Semiconductor Memory

Definition: Semiconductor memory is the main memory element of a microcomputer-based system and is used to store program and data. The main memory elements are nothing but semiconductor devices that stores code and information permanently.

The semiconductor memory is directly accessible by the microprocessor. And the access time of the data present in the primary memory must be compatible with the operating time of the microprocessor. Thus semiconductor devices are preferred as primary memory.

ROM, PROM, EPROM, EEPROM, SRAM, DRAM are semiconductor (primary) memories. The fabrication of semiconductor memories is done through CMOS technology.

The semiconductor memory offers high operating speed and has the ability to consume low power. Also, these are fabricated as IC’s thus requires less space inside the system.

Block Diagram of Semiconductor Memory

As we have already discussed that semiconductor memories are nothing but primary memory formed of semiconductor devices.

Basically, an IC of a semiconductor memory consists of n number of address lines and m data lines. Thereby providing the total memory capacity of 2n × m bits. This implies that it holds 2n memory locations and each location can store data up to m-bit.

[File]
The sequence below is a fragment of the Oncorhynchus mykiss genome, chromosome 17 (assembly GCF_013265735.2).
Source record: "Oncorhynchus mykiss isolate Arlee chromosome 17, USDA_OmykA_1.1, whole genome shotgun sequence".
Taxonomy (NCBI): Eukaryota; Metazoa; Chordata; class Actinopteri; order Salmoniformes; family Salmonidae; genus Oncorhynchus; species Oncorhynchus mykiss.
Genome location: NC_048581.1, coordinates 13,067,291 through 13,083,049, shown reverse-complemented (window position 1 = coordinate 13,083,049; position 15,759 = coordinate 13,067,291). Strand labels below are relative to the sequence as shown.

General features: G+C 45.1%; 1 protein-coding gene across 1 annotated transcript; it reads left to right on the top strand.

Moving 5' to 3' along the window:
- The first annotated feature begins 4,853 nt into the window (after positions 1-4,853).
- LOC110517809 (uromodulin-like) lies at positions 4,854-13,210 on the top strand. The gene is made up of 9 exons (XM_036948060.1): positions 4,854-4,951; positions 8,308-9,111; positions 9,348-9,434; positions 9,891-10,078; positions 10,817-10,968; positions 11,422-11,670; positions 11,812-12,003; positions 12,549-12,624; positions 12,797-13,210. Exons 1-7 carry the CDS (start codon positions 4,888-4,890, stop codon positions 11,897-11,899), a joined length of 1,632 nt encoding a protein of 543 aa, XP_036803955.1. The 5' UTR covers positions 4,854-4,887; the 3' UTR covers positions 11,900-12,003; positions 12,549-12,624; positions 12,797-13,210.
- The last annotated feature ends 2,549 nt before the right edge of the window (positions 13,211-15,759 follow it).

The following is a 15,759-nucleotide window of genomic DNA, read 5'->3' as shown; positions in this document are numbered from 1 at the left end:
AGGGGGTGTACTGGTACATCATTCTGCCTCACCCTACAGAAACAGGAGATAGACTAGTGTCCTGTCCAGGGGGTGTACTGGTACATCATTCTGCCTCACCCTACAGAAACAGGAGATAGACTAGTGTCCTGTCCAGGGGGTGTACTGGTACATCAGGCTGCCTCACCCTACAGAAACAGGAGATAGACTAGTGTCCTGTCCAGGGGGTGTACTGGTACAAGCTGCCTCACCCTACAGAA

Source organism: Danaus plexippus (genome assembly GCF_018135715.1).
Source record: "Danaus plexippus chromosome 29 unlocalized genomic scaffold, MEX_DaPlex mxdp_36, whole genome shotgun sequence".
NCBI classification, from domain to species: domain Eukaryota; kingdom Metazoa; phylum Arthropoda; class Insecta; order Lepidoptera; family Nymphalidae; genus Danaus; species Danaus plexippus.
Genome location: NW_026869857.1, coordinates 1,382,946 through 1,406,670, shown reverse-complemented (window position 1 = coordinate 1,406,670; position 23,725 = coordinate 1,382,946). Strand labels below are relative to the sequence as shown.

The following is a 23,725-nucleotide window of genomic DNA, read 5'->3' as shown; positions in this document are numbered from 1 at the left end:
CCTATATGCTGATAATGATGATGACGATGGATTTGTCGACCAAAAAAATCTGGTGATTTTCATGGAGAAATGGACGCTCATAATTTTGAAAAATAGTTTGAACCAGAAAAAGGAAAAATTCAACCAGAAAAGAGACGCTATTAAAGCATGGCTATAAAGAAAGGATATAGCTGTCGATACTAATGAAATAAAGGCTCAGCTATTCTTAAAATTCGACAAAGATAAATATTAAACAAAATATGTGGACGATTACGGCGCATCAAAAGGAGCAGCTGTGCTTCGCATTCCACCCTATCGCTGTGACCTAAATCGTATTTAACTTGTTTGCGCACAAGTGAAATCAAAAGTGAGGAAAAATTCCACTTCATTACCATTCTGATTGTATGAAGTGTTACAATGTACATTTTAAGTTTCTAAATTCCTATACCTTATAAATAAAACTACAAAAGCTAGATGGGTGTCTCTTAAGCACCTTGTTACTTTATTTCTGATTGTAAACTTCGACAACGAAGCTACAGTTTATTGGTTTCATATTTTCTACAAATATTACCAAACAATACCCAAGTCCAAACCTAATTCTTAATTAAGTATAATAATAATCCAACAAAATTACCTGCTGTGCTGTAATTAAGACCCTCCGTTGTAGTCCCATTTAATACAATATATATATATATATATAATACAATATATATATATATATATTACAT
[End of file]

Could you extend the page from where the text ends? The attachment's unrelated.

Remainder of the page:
The functional block diagram representation of semiconductor memory is given below:

functional block diagram of semiconductor memory

As we can see that the block diagram consists of a row and a column address decoder along with memory array and I/O buffer. These buffers hold the data for a certain period of time.

The total number of address lines i.e., n is divided into q and r and are separately provided as input to row and a column decoder. The output from these two decoders forms a matrix array having size 2q × 2r having 2n crossing points.semiconductor memory These crossing points are referred to as memory cells. And each memory cell holds the ability to store one-bit of binary data. So, whenever the processor sends an address to the memory IC then the row and column decoder accordingly select one line, which correspondingly selects a memory cell from the matrix.